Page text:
Lees-McRae students serve community as volunteer firefighters

Last Updated on October 25, 2023 9:04 am

Right around the corner from the Lees-McRae campus, across the street from the Banner Elk Café, sits the Banner Elk Volunteer Fire Department, where Lees-McRae students have served as volunteer firefighters for many years. This year that tradition remains strong, with all but two of the new class of 10 volunteer firefighters being Lees-McRae students.

To prepare for duty, these Outdoor Recreation Management (ORM) and Wilderness Medicine and Rescue students complete a series of 10 classes to become state-certified firefighters. They then undergo weekly training sessions about all things fire and rescue, including rope rescue, rapid intervention team (RIT) basics, assessing trauma patients, and more. This training is essential to becoming effective and confident fire and rescue professionals, but many of the students in the current cohort began the process with some background knowledge thanks to the skills and expertise they gained through their coursework in the ORM and Wilderness Medicine and Rescue classrooms.

“With Wilderness Medicine and Rescue there are a lot of rescue certification classes, so for some of these I’m actually going to be going into the classes with experience with that type of rescue thanks to the fire department,” sophomore Peter Wallace, who is double majoring in ORM and Wilderness Medicine and Rescue, said. “I’m training to be an EMT right now, and because I’m doing that, they let me run medical calls and just observe, so I’m getting a lot of great field experience while also learning theories and concepts and things in the actual classroom.”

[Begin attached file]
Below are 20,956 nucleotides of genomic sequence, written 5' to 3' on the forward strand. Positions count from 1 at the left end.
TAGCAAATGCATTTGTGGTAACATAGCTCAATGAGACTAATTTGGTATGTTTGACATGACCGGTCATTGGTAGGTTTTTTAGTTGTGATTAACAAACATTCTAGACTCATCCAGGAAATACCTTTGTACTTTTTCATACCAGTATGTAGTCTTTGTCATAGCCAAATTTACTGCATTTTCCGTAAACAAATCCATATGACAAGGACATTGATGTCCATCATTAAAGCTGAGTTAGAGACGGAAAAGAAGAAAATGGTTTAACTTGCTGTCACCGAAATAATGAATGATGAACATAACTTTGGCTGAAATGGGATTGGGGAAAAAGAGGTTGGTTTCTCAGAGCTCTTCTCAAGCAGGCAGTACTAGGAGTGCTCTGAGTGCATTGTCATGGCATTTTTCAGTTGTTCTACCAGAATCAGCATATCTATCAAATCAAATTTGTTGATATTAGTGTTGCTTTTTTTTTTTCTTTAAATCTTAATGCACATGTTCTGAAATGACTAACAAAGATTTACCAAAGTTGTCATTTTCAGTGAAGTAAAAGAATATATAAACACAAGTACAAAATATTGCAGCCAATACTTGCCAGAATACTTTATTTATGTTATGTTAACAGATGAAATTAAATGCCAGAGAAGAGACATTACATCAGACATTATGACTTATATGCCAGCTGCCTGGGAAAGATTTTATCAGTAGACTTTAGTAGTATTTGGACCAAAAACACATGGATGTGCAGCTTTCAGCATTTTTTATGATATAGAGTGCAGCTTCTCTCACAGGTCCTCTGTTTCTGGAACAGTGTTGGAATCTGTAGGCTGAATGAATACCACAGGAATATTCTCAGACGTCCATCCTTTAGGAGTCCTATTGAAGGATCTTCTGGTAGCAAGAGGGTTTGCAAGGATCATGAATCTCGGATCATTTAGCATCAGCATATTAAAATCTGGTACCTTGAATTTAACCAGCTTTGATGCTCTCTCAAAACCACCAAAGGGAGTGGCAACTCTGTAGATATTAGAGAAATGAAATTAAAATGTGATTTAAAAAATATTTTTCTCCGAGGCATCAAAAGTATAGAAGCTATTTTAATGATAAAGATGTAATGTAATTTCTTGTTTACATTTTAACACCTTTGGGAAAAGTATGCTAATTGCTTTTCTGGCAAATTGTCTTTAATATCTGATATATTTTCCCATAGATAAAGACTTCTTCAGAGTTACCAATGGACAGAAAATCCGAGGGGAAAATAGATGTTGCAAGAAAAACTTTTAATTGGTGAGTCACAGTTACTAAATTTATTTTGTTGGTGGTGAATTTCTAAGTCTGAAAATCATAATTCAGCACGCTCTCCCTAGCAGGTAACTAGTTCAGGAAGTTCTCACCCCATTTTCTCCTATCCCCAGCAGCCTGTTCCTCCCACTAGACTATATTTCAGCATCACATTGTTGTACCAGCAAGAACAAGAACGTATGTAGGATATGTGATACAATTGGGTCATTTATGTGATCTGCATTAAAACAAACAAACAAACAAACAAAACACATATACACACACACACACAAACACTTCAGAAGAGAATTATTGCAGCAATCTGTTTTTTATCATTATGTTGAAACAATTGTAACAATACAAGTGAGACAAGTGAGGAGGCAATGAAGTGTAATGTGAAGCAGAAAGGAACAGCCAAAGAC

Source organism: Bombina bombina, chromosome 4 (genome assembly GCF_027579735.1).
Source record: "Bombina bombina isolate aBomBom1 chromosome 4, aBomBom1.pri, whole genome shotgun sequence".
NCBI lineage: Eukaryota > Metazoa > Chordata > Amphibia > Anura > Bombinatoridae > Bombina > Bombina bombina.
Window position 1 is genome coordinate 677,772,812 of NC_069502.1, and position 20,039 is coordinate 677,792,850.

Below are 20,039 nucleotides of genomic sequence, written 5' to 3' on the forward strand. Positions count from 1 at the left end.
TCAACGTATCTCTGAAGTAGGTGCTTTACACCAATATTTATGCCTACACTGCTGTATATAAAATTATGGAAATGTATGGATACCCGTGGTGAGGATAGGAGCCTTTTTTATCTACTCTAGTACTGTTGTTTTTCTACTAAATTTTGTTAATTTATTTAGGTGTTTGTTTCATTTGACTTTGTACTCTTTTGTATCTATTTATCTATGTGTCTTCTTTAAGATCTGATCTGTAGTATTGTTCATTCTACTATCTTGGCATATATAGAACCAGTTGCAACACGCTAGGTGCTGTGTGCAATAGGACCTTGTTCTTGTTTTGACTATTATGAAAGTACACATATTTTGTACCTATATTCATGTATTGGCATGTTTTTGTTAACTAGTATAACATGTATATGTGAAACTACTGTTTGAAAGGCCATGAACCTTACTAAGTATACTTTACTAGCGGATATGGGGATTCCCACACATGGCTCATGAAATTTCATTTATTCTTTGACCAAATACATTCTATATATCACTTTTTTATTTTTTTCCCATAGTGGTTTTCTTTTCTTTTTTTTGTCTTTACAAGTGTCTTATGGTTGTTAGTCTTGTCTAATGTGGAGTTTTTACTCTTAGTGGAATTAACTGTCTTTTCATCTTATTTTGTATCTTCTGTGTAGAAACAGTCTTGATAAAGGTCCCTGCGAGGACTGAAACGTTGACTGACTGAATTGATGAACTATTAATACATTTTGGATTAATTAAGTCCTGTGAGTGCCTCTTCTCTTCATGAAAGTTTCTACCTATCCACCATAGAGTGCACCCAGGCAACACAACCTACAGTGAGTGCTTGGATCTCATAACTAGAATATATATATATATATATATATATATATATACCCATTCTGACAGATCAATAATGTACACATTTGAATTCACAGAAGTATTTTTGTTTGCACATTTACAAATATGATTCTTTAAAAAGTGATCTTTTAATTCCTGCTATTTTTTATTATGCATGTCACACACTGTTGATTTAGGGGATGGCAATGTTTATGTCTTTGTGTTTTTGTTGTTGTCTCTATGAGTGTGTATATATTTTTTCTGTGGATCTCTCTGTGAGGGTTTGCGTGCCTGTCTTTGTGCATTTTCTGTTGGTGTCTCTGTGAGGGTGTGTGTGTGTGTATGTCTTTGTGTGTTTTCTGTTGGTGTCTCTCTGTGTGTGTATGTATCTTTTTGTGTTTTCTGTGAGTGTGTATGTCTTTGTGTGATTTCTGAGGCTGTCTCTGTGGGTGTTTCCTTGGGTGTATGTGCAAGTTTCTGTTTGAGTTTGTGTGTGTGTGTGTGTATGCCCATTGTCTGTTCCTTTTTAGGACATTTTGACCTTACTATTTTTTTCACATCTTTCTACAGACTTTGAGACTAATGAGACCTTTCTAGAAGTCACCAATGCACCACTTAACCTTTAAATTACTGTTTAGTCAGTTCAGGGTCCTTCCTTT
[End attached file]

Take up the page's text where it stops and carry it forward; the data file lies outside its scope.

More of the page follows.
Wallace hopes that this experience, in conjunction with his academic pursuits, will prepare him for a career as a wildland fire medic after graduation. He plans to continue working with Banner Elk Volunteer Fire Department throughout his college career, and said that having three years of firefighting experience, along with a bachelor's degree in a related field, will make him a competitive candidate once he begins applying for jobs in the industry.

Freshman Wilderness Medical and Rescue major Dan Pass has similar desires of becoming more well-rounded and combining theory with practice, but his goal of being a professional firefighter had already been realized before he began at Lees-McRae. Prior to enrolling in the program, Pass worked in critical care and EMS with the fire department in Chicago for almost two years. After working in the field, Pass realized he had a passion for the medical side of rescue work, and now has goals of completing his bachelor’s degree, returning to the department, and working as a firefighter/paramedic.

While he began the training process with Banner Elk Volunteer Fire Department already having much of the necessary experience, Pass said he still has a lot to gain from working with the department and completing the Wilderness Medicine and Rescue program.